With up to 20 speed cameras due to be installed by the end of the year within a quarter-mile of city schools that have documented speeding issues, requests are already pouring in from politicians and community advocates around the city to snag one of the cameras for their neighborhood.
One of those requests is for the intersection at McGuinness Boulevard and Norman Avenue, where P.S. 34 is located.
According to Assemblymember Joseph Lentol, who has requested the camera, having a speed camera there would provide an incentive for drivers to slow down when traveling on McGuinness Boulevard, where four people — one pedestrian and three bicyclists — died out of 57 accidents documented in the area between 2005-2009, according to a report by advocacy group Transportation Alternatives (TA).
“Children leaving school, no matter how many times you tell them to be careful, still run across the street without looking,” said Lentol. “There is no way to have enough police officers at all school zones to enforce the speed limit and protect our children, so this [pilot] program will help to supplement the police force.”
State Senator Daniel Squadron is also calling for more speed cameras in North Brooklyn, as well as elsewhere in the city, stating that “Speed cameras are proven to save lives.”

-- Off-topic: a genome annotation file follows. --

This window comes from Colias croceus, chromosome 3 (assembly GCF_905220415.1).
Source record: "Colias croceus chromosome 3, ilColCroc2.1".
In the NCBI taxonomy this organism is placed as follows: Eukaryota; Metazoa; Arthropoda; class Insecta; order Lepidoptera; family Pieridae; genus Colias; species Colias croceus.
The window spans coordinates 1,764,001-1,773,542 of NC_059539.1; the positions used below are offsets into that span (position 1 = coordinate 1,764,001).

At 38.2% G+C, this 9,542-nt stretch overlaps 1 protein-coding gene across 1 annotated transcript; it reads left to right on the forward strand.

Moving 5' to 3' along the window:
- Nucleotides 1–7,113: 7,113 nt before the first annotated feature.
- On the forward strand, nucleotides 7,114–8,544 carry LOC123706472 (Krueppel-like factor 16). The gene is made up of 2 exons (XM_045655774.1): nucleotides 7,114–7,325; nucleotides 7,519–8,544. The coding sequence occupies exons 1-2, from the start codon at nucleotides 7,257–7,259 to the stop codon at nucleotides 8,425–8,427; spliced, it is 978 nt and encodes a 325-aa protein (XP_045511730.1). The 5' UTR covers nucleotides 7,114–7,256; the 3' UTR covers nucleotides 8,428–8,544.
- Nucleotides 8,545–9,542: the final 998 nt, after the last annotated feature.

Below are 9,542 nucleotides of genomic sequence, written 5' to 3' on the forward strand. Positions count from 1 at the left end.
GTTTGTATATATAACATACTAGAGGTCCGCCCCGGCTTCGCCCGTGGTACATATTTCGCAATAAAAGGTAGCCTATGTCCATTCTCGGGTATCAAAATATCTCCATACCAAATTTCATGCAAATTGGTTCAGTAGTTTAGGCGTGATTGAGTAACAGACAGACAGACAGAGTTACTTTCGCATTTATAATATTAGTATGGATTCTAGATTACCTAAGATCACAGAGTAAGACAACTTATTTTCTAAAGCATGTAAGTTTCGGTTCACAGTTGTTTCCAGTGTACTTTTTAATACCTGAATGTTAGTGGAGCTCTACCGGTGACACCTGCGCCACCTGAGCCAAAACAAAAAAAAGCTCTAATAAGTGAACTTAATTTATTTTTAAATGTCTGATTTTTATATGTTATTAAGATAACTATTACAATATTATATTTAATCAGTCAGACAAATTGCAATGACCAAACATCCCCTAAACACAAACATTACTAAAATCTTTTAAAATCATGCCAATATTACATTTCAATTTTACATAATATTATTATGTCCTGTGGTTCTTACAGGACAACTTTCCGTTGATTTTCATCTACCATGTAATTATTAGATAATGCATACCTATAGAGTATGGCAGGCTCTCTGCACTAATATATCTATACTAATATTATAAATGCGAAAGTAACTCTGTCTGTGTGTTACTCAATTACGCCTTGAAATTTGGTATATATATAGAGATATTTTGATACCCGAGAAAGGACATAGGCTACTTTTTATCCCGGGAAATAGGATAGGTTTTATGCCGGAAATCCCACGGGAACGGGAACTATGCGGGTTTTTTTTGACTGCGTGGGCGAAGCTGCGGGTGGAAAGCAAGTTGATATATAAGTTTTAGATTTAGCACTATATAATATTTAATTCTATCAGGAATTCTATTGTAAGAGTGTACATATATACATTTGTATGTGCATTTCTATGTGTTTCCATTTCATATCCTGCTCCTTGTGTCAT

Brooklyn leads as the borough with the highest incidence rate of death by speeding cars, according to another study by TA, an advocacy group that found that 79 people were killed and over 23,000 injured in 2011. Over 88 percent of Brooklyn drivers also speed past the 30 mph limit — one third of them reaching 40+ mph — the study found.
Their study focused on Bay Ridge, Canarsie, Greenpoint, Midwood, and Williamsburg. The fastest speeds were found to take place at Kent Avenue and Rodney Street in Williamsburg — just a block from where a young Orthodox Jewish couple and their baby, born via emergency Caesarian section — were killed by a speeding driver in March 2013.
Over 113,000 summonses for speeding are issued in NYC every year, but only 2,028 were in Brooklyn.